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Five Truths Told By The Oscar Noms

Horse
1) Never underestimate a crowd-pleaser:
Although “War Horse” and “Extremely Loud and Incredibly Close” had been mostly written off in terms of Oscar chances, this morning shows that the Academy loves to have its heart strings tugged. No matter what cynical film critics and Twitter trollers might say.

2) Critics awards aren’t reliable bellwethers: No matter how many critics’ Top 10 lists a film might make, sheer awards volume doesn’t necessarily add up to Academy appeal. “The Artist” was the only film that could have conceivably boasted any kind of Artistthroughline in terms of the opinion of critics, but plenty of other films earned multiple awards in the November-December timeframe and didn’t get Oscar noms. “We Need to Talk About Kevin,” “50/50,” “Margaret” and “Melancholia” spring to mind. Conversely, critics loathed “Extremely Loud” — the ones who saw it, at least — and most were dismissive of “War Horse.”

3) Prognosticators are guessing, and nothing more: Festival buzz, boxoffice receipts, guild awards and pedigree all combine into a delicious stew from which prognosticators sup in the months leading up to Oscar noms. Just about any theory about what the Academy will choose can get reasonable-sounding support by pulling out the right combination of history and speculation. Say it with enough authority, and before you know it, it has become part of the awards conversation. In December, a website decided “War Horse” was a frontrunner simply based on the fact that guild members could use their cards to get passed into the film opening weekend. Sure, it turned out that “War 1-extremely-loud-review-art-gp5fmfep-1film-extremely-loud-incredibly-close-jpeg-06ea7-jpgHorse” pulled through, but the logic was pretty sketchy.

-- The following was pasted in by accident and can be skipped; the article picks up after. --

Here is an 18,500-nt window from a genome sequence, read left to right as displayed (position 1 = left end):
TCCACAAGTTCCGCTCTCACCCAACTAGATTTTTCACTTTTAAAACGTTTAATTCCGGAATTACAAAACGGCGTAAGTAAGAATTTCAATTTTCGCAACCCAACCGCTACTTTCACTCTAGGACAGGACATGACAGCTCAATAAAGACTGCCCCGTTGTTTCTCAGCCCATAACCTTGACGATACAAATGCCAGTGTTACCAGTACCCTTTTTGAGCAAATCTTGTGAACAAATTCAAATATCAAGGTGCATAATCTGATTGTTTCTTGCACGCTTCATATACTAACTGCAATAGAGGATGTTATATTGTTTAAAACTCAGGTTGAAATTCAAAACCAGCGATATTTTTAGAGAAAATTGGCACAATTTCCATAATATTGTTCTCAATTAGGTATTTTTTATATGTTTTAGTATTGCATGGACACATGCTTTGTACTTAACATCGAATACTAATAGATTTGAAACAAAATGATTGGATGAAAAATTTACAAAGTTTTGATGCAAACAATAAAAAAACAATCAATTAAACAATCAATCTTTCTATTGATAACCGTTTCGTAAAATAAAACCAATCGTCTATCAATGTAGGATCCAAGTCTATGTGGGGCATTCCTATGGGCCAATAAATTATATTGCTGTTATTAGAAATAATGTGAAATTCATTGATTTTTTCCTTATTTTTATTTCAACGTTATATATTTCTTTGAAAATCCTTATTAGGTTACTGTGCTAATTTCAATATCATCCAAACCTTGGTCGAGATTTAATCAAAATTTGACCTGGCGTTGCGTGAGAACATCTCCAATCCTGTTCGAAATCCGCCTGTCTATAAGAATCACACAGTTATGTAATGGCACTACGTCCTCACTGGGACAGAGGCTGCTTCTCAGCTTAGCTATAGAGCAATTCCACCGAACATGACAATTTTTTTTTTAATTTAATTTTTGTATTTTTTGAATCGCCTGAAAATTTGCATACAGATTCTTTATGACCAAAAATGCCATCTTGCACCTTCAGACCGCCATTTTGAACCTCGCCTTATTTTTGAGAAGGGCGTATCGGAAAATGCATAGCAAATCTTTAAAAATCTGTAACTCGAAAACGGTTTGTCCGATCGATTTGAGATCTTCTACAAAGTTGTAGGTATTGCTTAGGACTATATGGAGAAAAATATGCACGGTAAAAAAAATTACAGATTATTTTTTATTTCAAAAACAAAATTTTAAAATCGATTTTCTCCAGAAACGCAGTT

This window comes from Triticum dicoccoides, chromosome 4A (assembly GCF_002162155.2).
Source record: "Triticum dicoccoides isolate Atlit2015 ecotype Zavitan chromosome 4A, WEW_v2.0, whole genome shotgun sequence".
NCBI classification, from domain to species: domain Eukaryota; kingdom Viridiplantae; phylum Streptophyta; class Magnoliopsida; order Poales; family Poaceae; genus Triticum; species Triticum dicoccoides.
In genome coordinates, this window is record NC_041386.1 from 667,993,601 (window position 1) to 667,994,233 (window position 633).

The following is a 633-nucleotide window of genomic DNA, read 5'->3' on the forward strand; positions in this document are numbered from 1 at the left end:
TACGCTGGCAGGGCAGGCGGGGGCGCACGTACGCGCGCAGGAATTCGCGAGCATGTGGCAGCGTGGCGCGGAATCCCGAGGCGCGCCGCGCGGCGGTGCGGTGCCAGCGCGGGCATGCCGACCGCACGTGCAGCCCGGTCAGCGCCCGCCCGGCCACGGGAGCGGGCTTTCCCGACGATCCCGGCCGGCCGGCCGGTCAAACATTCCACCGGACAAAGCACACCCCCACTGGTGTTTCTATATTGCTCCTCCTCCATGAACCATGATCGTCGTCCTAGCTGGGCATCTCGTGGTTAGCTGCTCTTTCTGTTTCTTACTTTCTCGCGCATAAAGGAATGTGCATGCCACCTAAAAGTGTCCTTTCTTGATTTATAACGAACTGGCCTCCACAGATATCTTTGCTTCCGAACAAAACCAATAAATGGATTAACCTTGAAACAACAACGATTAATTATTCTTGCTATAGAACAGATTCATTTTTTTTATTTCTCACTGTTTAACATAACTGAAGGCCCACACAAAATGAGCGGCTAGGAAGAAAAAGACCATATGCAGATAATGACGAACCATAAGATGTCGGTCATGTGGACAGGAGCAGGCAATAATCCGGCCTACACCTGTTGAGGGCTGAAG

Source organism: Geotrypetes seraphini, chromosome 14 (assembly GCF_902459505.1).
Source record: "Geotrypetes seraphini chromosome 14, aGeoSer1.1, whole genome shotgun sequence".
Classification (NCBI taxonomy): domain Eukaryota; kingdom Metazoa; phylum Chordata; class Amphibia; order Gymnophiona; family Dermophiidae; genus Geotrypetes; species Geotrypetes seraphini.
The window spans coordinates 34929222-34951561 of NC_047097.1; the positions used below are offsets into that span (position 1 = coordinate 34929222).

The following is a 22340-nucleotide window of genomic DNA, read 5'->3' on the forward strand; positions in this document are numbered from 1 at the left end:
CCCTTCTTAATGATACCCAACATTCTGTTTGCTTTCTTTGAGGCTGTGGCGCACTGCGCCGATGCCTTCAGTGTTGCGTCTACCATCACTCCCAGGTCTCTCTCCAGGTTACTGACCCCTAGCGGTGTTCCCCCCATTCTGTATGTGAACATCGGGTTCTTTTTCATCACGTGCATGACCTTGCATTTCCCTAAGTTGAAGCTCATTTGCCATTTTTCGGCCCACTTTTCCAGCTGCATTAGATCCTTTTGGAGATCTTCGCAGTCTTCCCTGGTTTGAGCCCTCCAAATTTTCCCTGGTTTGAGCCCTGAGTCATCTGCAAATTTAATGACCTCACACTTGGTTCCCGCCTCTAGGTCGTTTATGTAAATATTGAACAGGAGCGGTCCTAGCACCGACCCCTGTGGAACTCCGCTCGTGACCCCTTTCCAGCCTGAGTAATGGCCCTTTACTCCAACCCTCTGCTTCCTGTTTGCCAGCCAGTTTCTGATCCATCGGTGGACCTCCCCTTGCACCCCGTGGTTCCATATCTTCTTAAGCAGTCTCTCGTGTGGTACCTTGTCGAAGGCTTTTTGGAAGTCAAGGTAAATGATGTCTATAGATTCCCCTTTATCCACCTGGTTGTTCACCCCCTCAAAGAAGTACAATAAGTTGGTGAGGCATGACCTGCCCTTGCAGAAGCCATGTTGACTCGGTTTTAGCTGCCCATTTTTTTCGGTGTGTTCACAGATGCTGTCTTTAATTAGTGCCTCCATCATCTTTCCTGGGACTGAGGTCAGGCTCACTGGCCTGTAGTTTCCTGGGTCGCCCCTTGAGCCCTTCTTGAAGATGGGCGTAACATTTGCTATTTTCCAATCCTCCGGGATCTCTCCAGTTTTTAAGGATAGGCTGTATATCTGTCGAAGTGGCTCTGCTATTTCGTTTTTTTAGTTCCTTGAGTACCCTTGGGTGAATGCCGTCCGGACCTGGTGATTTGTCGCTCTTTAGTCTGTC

4) Some categories just don’t make any sense: Foreign-language film, song and documentary (though docs might be better next year) have a host of reasons why their nominees often don’t yield noms for the best films. Most of it has to do with small committees and arcane rules. It’s kind of like trying to understand why the Writers Guild disqualifies most of the screenplays that people are talking about during the season.

5) This is fun, right?: Judging from the violent reactions on Twitter this morning, several prognosticators take the Academy’s choices very seriously. They’re crying “fixed” and “popularity contest” in the same breath that they’re screaming in pain over perceived snubs. Ya gotta choose: Irrelevant or important. It can’t be both. And how horrible must it be for nominees who read that they shouldn’t have been included in the mix in favor of someone else? Just because a film is divisive doesn’t mean it isn’t deserving.

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